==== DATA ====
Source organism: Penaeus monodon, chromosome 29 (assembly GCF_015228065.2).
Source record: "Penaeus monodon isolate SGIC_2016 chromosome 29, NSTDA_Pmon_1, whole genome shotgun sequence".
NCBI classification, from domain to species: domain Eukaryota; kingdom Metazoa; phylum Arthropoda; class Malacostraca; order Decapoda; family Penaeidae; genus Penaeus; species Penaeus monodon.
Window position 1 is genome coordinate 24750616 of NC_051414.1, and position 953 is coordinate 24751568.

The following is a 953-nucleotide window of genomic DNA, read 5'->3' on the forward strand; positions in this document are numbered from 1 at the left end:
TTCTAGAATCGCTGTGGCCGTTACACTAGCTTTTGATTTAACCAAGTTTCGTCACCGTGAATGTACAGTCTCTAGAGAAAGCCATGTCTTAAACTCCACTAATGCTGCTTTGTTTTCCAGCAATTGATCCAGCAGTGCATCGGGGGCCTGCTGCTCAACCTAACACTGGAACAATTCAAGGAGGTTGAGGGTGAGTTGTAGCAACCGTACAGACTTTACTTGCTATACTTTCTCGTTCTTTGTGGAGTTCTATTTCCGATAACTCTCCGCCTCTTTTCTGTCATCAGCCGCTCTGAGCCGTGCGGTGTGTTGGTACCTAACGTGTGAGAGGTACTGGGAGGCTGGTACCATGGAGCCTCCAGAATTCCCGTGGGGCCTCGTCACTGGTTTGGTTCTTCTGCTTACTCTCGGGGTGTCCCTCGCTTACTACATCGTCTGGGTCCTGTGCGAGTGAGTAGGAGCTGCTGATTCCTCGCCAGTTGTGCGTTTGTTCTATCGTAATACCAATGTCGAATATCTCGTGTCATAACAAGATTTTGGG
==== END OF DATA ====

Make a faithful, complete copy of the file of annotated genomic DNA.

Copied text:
Source organism: Penaeus monodon, chromosome 29 (assembly GCF_015228065.2).
Source record: "Penaeus monodon isolate SGIC_2016 chromosome 29, NSTDA_Pmon_1, whole genome shotgun sequence".
NCBI classification, from domain to species: domain Eukaryota; kingdom Metazoa; phylum Arthropoda; class Malacostraca; order Decapoda; family Penaeidae; genus Penaeus; species Penaeus monodon.
Window position 1 is genome coordinate 24750616 of NC_051414.1, and position 953 is coordinate 24751568.

The following is a 953-nucleotide window of genomic DNA, read 5'->3' on the forward strand; positions in this document are numbered from 1 at the left end:
TTCTAGAATCGCTGTGGCCGTTACACTAGCTTTTGATTTAACCAAGTTTCGTCACCGTGAATGTACAGTCTCTAGAGAAAGCCATGTCTTAAACTCCACTAATGCTGCTTTGTTTTCCAGCAATTGATCCAGCAGTGCATCGGGGGCCTGCTGCTCAACCTAACACTGGAACAATTCAAGGAGGTTGAGGGTGAGTTGTAGCAACCGTACAGACTTTACTTGCTATACTTTCTCGTTCTTTGTGGAGTTCTATTTCCGATAACTCTCCGCCTCTTTTCTGTCATCAGCCGCTCTGAGCCGTGCGGTGTGTTGGTACCTAACGTGTGAGAGGTACTGGGAGGCTGGTACCATGGAGCCTCCAGAATTCCCGTGGGGCCTCGTCACTGGTTTGGTTCTTCTGCTTACTCTCGGGGTGTCCCTCGCTTACTACATCGTCTGGGTCCTGTGCGAGTGAGTAGGAGCTGCTGATTCCTCGCCAGTTGTGCGTTTGTTCTATCGTAATACCAATGTCGAATATCTCGTGTCATAACAAGATTTTGGG